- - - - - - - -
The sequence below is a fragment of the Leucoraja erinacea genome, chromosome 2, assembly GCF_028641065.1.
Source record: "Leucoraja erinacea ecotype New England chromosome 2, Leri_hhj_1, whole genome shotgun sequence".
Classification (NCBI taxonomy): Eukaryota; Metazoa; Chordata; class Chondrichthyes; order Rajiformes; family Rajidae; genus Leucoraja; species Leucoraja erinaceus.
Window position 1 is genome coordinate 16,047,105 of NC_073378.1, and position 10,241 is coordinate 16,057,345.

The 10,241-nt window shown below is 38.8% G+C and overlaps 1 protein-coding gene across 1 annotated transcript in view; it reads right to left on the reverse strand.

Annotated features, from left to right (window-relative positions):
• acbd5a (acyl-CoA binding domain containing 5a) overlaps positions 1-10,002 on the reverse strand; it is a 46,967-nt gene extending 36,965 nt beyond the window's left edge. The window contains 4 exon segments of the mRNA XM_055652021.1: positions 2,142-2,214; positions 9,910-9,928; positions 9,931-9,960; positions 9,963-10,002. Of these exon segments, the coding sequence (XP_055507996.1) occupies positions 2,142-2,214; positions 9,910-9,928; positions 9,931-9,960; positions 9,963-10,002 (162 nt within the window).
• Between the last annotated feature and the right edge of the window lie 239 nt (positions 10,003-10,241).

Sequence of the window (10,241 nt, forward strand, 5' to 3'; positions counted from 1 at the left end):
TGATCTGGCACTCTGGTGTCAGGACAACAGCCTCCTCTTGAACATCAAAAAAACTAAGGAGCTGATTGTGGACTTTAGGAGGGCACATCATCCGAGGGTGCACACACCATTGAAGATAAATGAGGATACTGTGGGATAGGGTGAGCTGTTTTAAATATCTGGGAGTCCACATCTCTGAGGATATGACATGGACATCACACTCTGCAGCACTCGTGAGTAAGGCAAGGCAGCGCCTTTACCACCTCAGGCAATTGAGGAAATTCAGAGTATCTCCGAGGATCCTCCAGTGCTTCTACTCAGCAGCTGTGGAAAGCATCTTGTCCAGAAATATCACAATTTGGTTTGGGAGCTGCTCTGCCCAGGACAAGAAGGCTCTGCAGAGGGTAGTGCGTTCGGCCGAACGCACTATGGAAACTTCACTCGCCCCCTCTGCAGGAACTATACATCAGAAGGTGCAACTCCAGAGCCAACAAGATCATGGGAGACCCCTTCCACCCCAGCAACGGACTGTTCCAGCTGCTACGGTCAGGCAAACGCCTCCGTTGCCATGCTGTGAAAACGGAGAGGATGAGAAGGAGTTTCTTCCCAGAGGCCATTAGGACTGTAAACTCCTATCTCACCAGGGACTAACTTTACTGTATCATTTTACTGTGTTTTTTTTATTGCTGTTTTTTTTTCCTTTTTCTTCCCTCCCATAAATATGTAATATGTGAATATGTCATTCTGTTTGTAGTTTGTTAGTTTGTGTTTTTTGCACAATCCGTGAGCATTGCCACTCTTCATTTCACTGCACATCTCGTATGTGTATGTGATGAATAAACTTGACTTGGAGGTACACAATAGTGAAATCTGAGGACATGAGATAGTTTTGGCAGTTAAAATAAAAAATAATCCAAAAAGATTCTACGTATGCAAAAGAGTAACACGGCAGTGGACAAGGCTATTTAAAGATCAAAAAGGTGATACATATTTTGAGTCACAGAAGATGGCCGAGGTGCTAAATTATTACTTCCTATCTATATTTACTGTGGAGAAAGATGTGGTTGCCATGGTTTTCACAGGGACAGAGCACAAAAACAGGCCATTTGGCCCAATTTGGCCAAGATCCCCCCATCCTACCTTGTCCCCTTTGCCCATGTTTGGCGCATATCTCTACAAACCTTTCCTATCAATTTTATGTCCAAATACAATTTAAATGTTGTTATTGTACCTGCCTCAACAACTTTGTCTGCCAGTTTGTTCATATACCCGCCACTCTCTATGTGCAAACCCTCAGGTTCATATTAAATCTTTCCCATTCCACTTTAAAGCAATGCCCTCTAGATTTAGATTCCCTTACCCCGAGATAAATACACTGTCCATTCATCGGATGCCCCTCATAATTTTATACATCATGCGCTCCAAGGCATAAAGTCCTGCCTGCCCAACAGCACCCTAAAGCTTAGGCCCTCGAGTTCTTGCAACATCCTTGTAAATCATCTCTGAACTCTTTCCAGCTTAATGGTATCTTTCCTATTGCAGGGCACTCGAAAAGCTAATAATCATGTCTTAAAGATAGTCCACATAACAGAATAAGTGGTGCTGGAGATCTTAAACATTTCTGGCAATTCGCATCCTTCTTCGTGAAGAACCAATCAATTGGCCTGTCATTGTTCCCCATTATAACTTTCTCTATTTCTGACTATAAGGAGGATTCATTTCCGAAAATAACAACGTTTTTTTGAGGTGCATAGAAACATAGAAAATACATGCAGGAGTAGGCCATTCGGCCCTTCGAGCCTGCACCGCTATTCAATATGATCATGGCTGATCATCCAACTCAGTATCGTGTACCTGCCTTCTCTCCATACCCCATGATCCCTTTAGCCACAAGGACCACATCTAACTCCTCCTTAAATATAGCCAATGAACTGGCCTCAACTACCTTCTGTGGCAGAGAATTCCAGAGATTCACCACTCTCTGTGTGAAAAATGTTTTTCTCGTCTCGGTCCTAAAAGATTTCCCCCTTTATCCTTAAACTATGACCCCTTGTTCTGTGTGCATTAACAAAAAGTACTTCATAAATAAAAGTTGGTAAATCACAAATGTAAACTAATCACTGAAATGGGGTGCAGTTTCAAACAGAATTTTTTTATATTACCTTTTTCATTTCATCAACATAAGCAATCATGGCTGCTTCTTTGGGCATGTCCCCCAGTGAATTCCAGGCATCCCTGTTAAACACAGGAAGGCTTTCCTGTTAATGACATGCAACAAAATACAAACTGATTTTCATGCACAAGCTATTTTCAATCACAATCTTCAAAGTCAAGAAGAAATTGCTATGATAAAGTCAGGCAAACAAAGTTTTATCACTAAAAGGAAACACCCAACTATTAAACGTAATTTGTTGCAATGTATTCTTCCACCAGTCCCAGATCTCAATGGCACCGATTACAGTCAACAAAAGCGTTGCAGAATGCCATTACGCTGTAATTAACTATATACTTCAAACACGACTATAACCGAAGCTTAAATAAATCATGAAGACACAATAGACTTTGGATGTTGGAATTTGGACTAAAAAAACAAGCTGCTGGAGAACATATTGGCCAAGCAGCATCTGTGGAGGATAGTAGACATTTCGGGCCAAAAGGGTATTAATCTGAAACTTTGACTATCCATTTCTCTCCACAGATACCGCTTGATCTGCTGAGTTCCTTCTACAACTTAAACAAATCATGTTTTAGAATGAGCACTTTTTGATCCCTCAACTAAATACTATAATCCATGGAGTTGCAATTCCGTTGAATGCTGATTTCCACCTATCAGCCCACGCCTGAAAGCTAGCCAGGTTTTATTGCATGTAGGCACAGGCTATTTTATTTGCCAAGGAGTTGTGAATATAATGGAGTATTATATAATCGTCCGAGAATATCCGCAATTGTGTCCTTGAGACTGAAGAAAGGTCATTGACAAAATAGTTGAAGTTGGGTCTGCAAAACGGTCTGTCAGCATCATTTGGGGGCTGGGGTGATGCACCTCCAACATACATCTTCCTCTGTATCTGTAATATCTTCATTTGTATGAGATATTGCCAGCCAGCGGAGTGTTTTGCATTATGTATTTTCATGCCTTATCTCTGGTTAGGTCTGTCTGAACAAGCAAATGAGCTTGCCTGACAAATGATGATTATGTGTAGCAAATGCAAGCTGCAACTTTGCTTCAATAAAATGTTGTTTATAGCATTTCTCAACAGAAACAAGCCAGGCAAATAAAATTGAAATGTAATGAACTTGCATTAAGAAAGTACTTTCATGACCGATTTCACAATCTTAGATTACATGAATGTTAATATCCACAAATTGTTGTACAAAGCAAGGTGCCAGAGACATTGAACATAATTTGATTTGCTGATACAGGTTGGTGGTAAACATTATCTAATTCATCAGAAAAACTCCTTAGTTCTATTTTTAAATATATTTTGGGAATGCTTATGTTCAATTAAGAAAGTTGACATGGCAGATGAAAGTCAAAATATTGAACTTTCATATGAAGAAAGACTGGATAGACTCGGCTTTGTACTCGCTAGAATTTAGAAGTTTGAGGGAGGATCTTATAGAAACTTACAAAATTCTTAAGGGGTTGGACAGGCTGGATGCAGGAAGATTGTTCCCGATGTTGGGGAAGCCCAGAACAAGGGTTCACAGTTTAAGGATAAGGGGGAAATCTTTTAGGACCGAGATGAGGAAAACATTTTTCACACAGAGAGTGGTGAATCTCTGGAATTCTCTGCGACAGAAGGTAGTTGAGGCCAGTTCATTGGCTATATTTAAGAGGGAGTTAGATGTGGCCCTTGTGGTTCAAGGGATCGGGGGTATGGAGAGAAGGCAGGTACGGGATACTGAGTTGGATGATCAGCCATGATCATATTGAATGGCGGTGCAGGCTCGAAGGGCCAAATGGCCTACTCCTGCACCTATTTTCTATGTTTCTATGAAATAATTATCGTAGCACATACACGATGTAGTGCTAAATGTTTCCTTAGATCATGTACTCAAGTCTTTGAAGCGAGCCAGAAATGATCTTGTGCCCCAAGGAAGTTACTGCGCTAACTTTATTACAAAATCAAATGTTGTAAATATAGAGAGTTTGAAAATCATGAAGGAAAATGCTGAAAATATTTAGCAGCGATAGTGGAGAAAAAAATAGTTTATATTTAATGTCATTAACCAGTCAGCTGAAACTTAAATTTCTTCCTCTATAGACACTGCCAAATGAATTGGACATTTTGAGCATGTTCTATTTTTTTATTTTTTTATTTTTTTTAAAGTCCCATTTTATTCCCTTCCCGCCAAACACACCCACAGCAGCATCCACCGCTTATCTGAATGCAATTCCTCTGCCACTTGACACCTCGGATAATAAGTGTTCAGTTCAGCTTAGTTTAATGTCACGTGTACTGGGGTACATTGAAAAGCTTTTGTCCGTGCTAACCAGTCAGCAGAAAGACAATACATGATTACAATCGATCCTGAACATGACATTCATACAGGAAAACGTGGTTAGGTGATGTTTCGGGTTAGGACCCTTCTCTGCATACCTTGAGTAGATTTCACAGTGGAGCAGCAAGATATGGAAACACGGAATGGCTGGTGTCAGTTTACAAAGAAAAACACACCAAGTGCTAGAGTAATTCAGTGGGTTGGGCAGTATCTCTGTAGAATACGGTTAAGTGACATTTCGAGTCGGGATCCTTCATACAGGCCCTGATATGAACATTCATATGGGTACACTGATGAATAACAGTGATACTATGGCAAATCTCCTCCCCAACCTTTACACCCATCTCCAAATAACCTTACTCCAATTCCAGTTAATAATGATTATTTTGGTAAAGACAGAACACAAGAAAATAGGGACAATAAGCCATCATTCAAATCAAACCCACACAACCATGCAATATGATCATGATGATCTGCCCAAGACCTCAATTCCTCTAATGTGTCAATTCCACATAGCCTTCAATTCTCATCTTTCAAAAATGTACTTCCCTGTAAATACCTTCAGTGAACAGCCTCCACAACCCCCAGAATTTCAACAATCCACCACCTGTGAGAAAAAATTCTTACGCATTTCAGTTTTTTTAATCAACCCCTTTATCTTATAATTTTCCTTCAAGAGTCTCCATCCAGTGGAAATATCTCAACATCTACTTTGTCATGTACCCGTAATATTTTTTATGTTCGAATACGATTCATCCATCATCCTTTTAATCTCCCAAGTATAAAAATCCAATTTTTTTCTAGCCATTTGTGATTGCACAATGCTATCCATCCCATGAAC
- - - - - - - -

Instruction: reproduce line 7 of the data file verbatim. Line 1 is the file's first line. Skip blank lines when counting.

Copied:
• acbd5a (acyl-CoA binding domain containing 5a) overlaps positions 1-10,002 on the reverse strand; it is a 46,967-nt gene extending 36,965 nt beyond the window's left edge. The window contains 4 exon segments of the mRNA XM_055652021.1: positions 2,142-2,214; positions 9,910-9,928; positions 9,931-9,960; positions 9,963-10,002. Of these exon segments, the coding sequence (XP_055507996.1) occupies positions 2,142-2,214; positions 9,910-9,928; positions 9,931-9,960; positions 9,963-10,002 (162 nt within the window).